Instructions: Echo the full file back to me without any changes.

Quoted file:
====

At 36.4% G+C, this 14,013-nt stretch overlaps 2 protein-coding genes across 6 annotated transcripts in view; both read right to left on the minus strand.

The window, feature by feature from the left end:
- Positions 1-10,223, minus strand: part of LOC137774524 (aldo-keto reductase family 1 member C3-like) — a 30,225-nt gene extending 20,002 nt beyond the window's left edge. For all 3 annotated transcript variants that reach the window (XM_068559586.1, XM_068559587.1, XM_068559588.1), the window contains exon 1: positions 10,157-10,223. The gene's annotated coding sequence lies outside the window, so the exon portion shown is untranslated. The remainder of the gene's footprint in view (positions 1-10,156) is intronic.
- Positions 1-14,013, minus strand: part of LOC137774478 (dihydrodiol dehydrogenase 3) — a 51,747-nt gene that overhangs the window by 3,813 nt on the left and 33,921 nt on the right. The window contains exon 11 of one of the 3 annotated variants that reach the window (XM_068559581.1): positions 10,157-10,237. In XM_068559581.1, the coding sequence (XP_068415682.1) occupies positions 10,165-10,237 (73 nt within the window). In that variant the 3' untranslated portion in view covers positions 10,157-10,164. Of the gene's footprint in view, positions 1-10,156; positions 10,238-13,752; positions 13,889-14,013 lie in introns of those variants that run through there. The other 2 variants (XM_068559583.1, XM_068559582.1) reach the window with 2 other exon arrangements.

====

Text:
At 36.4% G+C, this 14,013-nt stretch overlaps 2 protein-coding genes across 6 annotated transcripts in view; both read right to left on the minus strand.

The window, feature by feature from the left end:
- Positions 1-10,223, minus strand: part of LOC137774524 (aldo-keto reductase family 1 member C3-like) — a 30,225-nt gene extending 20,002 nt beyond the window's left edge. For all 3 annotated transcript variants that reach the window (XM_068559586.1, XM_068559587.1, XM_068559588.1), the window contains exon 1: positions 10,157-10,223. The gene's annotated coding sequence lies outside the window, so the exon portion shown is untranslated. The remainder of the gene's footprint in view (positions 1-10,156) is intronic.
- Positions 1-14,013, minus strand: part of LOC137774478 (dihydrodiol dehydrogenase 3) — a 51,747-nt gene that overhangs the window by 3,813 nt on the left and 33,921 nt on the right. The window contains exon 11 of one of the 3 annotated variants that reach the window (XM_068559581.1): positions 10,157-10,237. In XM_068559581.1, the coding sequence (XP_068415682.1) occupies positions 10,165-10,237 (73 nt within the window). In that variant the 3' untranslated portion in view covers positions 10,157-10,164. Of the gene's footprint in view, positions 1-10,156; positions 10,238-13,752; positions 13,889-14,013 lie in introns of those variants that run through there. The other 2 variants (XM_068559583.1, XM_068559582.1) reach the window with 2 other exon arrangements.